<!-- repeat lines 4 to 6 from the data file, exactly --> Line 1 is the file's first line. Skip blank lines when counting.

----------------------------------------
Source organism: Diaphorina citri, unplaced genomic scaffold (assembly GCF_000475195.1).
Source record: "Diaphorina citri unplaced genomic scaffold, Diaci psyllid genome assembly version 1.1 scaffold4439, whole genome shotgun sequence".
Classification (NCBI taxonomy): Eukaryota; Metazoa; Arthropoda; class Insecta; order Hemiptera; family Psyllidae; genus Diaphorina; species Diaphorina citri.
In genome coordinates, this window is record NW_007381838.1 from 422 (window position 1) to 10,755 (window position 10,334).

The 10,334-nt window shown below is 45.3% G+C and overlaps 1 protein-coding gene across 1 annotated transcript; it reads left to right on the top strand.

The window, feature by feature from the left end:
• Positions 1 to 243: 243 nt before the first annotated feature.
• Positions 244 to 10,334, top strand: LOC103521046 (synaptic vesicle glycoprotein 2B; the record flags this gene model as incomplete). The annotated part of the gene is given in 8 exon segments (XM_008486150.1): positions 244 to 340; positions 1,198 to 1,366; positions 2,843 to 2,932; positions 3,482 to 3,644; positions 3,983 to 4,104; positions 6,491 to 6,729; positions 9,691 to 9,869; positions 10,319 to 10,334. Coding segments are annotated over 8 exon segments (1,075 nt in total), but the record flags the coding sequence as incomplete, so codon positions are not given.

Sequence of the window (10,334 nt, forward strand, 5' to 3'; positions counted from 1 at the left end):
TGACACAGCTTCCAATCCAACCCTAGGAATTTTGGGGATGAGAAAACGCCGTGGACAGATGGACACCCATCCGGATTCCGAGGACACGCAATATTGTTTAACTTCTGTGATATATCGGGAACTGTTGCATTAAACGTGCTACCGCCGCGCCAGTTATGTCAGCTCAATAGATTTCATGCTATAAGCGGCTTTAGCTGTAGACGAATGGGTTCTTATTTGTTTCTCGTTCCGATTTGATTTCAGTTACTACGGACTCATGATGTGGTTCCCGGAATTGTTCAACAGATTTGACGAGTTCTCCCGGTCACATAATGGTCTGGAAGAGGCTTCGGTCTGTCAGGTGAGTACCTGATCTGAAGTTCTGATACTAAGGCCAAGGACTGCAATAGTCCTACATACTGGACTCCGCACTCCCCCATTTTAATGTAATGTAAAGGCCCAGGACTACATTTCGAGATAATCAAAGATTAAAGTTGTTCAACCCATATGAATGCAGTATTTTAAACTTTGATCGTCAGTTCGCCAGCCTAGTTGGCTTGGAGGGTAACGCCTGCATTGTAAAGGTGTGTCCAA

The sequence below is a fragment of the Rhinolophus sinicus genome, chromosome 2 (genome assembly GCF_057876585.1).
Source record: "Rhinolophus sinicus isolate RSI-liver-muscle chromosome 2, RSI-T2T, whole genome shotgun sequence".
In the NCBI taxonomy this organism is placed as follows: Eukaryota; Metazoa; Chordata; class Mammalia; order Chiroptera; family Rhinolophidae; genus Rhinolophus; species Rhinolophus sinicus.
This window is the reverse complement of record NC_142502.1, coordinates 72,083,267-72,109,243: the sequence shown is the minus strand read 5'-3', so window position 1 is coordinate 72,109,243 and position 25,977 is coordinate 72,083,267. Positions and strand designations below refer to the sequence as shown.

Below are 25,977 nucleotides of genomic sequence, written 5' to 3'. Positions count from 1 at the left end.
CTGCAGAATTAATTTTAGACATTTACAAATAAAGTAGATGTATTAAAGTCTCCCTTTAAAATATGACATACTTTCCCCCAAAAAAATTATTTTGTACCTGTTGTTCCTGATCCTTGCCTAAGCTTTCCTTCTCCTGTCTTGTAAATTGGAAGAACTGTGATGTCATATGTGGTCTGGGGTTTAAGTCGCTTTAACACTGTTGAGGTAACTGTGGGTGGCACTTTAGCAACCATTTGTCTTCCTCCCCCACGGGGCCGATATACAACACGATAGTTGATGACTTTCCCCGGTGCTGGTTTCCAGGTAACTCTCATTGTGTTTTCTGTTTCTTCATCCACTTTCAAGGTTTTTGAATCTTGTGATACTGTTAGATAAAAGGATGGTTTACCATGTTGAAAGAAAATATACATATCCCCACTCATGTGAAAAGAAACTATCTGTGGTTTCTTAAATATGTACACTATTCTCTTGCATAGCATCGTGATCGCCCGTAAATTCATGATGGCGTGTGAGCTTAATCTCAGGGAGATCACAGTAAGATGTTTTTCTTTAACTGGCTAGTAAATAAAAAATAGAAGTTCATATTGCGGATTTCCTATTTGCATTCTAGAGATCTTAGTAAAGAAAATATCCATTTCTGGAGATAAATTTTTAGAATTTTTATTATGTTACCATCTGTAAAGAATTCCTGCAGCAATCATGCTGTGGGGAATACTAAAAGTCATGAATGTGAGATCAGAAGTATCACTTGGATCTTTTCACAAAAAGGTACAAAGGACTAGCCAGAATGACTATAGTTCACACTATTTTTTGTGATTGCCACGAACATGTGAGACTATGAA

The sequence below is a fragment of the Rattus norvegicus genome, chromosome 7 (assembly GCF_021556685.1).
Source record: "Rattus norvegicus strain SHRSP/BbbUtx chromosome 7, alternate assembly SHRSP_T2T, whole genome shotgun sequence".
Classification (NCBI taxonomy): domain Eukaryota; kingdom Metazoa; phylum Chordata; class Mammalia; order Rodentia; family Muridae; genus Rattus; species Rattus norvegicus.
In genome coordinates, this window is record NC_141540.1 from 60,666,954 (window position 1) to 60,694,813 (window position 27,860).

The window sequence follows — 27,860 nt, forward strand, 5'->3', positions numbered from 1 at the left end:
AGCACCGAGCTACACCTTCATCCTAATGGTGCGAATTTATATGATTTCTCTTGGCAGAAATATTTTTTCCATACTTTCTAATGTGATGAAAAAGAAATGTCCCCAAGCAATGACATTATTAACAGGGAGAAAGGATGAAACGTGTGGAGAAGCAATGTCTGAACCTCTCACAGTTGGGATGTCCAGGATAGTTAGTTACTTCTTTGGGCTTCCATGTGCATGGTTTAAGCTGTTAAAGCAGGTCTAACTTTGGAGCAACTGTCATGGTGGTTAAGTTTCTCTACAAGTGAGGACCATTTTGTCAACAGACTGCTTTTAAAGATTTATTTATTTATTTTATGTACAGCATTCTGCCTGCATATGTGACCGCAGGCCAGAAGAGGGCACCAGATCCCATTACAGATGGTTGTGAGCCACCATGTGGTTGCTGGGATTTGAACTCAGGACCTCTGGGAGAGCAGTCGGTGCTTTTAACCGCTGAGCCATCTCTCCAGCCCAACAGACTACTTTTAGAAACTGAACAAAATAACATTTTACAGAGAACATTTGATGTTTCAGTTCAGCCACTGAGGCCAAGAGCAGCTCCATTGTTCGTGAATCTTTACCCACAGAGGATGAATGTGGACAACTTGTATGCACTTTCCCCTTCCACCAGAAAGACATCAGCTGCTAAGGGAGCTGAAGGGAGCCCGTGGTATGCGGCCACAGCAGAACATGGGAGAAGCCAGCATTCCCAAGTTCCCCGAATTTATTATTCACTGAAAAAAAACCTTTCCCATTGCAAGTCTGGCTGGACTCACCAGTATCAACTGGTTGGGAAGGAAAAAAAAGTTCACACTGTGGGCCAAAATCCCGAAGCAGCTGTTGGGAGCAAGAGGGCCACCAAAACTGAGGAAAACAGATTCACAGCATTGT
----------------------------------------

In genome coordinates, this window is record NW_007381838.1 from 422 (window position 1) to 10,755 (window position 10,334).

The 10,334-nt window shown below is 45.3% G+C and overlaps 1 protein-coding gene across 1 annotated transcript; it reads left to right on the top strand.

The window, feature by feature from the left end: